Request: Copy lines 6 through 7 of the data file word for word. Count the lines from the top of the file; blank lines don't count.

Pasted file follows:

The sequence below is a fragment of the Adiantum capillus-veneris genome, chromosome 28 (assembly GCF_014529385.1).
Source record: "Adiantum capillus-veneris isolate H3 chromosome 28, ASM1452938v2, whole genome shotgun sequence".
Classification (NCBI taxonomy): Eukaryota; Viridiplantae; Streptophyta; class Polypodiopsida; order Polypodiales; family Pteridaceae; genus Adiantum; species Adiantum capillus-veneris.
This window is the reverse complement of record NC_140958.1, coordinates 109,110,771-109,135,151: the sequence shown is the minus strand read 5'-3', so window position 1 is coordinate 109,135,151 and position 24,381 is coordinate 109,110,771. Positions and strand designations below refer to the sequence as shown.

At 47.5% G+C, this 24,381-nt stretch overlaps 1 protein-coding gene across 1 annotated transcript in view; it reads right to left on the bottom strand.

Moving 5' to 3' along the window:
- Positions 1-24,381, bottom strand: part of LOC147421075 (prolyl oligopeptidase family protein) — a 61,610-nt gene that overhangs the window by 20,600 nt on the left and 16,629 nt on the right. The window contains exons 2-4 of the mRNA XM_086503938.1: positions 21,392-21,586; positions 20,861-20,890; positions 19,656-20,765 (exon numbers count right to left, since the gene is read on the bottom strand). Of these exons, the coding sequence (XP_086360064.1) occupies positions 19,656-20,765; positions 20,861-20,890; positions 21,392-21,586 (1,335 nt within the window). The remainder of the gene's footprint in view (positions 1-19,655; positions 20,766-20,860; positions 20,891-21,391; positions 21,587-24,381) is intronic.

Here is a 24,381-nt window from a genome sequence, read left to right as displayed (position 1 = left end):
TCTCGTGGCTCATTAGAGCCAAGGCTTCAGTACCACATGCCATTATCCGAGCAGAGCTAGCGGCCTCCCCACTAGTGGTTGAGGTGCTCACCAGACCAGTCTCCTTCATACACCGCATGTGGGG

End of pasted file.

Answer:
Moving 5' to 3' along the window:
- Positions 1-24,381, bottom strand: part of LOC147421075 (prolyl oligopeptidase family protein) — a 61,610-nt gene that overhangs the window by 20,600 nt on the left and 16,629 nt on the right. The window contains exons 2-4 of the mRNA XM_086503938.1: positions 21,392-21,586; positions 20,861-20,890; positions 19,656-20,765 (exon numbers count right to left, since the gene is read on the bottom strand). Of these exons, the coding sequence (XP_086360064.1) occupies positions 19,656-20,765; positions 20,861-20,890; positions 21,392-21,586 (1,335 nt within the window). The remainder of the gene's footprint in view (positions 1-19,655; positions 20,766-20,860; positions 20,891-21,391; positions 21,587-24,381) is intronic.